Surgeons in Aalst, Belgium were startled when part of the robot arm of a da Vinci surgery robot broke off inside a patient who was undergoing prostate surgery in 2007. According to New Scientist magazine, that incident and others have sparked a rash of lawsuits against Intuitive Surgical, Inc., the company that makes the surgical robots. This news comes after a recent study by Columbia University researchers found that robotic surgery has no real advantages over live surgeons with proper instruments and training.

Other alleged complications from the da Vinci machines include punctures to the liver and spleen during heart surgery, rectal damage during prostate surgery, unintended burns from the device's cauterizing tools and vaginal hernias following hysterectomies.

In the Belgian case, surgeons found themselves unable to remove the damaged robot part. The fracture of the robotic arm bent it so badly that it could not be pulled back out through the original keyhole incision. They ended up having to enlarge the wound to retrieve the damaged part.

In robotic surgery, a doctor sits at a console and operates robotic arms while looking at a detailed readout screen. Images are produced by a lighted camera inserted into the patient. Intuitive Surgical, Inc. is the sole manufacturer of the so-called da Vinci machines. There are more than 2,500 da Vinci machines operating in hospitals all over the world.

The $1.7 million machines have performed more than a million procedures in the last decade. Advocates say that they produce less scarring, minimize blood loss and contribute to shorter recovery periods. Some doctors who operate them say that its displays give them a better view or the surgical site and enable them to work with greater precision.

"The console has brilliant, unsurpassed 3D vision, unlike laparoscopic systems with 2D screens," said Ben Challacombe, a London urologist to New Scientist. "It also has fantastic control instruments that filter out hand tremors, whereas long laparoscopic tools only enhance tremor."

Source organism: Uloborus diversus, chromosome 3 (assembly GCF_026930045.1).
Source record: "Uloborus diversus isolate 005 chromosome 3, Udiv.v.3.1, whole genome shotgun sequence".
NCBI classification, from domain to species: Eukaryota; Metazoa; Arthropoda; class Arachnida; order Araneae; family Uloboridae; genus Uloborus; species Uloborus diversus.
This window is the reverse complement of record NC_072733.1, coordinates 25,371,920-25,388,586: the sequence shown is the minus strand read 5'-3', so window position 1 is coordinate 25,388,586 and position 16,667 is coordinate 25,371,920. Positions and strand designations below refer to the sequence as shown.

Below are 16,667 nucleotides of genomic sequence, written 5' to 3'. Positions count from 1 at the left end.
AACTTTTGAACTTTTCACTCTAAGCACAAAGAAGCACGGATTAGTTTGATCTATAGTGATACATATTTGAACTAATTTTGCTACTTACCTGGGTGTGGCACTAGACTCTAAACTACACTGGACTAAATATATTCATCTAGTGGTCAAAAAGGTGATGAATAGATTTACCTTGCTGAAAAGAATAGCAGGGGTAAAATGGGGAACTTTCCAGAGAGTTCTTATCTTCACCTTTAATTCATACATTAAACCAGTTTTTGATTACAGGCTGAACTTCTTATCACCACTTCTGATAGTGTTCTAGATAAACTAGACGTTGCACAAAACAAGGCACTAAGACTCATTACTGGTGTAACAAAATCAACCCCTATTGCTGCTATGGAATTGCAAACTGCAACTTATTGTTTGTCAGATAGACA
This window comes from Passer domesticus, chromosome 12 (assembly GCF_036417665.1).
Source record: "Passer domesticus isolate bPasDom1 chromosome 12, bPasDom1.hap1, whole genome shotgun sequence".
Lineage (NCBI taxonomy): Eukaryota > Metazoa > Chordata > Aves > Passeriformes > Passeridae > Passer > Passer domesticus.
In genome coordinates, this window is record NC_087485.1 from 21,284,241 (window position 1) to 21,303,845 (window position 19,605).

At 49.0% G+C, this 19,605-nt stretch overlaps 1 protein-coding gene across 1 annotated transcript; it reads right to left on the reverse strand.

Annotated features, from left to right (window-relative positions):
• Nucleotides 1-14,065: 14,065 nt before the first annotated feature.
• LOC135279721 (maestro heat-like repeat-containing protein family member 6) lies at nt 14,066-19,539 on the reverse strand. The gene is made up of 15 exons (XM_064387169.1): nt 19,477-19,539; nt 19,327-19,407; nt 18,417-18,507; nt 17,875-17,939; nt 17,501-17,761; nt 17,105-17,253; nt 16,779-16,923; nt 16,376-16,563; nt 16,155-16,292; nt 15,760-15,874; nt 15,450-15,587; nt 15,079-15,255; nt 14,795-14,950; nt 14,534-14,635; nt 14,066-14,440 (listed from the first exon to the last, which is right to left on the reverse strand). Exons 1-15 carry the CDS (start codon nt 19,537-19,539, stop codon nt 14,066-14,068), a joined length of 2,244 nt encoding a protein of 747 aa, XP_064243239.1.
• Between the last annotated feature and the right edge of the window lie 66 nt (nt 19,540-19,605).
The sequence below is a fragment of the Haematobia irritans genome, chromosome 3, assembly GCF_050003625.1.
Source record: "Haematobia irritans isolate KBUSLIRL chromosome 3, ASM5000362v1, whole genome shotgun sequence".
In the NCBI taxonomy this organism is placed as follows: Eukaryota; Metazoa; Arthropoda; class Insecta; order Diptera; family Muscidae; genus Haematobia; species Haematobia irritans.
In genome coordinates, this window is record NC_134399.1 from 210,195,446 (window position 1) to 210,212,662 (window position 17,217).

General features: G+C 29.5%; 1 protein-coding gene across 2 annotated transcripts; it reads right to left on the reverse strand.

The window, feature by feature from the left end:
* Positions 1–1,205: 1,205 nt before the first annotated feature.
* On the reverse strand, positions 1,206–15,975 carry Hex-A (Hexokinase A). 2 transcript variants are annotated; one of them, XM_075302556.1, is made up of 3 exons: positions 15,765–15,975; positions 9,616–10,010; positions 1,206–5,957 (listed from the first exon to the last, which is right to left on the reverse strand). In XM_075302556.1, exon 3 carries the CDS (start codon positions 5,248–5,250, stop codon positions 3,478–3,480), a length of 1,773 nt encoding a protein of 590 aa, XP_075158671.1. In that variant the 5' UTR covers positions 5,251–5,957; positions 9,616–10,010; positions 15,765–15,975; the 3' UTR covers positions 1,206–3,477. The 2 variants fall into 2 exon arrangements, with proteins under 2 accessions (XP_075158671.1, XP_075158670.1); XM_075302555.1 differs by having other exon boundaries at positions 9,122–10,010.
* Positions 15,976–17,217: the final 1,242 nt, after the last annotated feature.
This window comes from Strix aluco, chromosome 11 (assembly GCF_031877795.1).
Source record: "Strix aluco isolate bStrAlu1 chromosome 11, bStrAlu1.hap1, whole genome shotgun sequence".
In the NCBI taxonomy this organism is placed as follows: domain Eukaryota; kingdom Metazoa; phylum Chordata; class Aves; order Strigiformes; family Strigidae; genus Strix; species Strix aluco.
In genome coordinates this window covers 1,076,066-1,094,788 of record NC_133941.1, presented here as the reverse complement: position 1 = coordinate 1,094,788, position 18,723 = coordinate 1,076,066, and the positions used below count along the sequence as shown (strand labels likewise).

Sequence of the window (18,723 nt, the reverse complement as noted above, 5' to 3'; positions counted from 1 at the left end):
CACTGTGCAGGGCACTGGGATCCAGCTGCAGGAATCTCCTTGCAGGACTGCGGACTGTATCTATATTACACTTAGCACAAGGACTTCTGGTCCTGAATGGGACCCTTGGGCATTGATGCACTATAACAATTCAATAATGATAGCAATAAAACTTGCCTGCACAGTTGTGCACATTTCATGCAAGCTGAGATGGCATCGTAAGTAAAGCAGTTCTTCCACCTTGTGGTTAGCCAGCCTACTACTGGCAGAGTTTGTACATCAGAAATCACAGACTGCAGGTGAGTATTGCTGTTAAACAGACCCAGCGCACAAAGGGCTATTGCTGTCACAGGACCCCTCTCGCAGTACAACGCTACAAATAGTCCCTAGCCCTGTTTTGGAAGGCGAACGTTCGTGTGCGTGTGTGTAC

Challacombe and other advocates of robotic surgery argue that the accidents that spawned the lawsuits have more to do with human error than flaws in the machinery.

"Studies show there is a learning curve with new surgical technologies, during which there is an increased complication rate," said James Breeden of the American Congress of Obstetricians and Gynecologists.

The Columbia study found, however, that the main difference between robotic surgery and conventional laparoscopic surgery was price. A robotic hysterectomy costs an average of $8,868, compared with $6,679 for a regular laparoscopic procedure. Complications occurred at roughly the same rate (5 percent) and hospital stays were shorter in less than 5 percent of cases than with conventional surgeries.

Similarly, a 2009 study published in the Journal of the American Medical Association found that in prostate surgeries, da Vinci surgeries provided some small benefits, but in order to become proficient with the device, doctors needed more than 250 hours of operating time.

New Scientist said that, on average, doctors get less than two days of orientation on the da Vinci machines before they are pressed into service.

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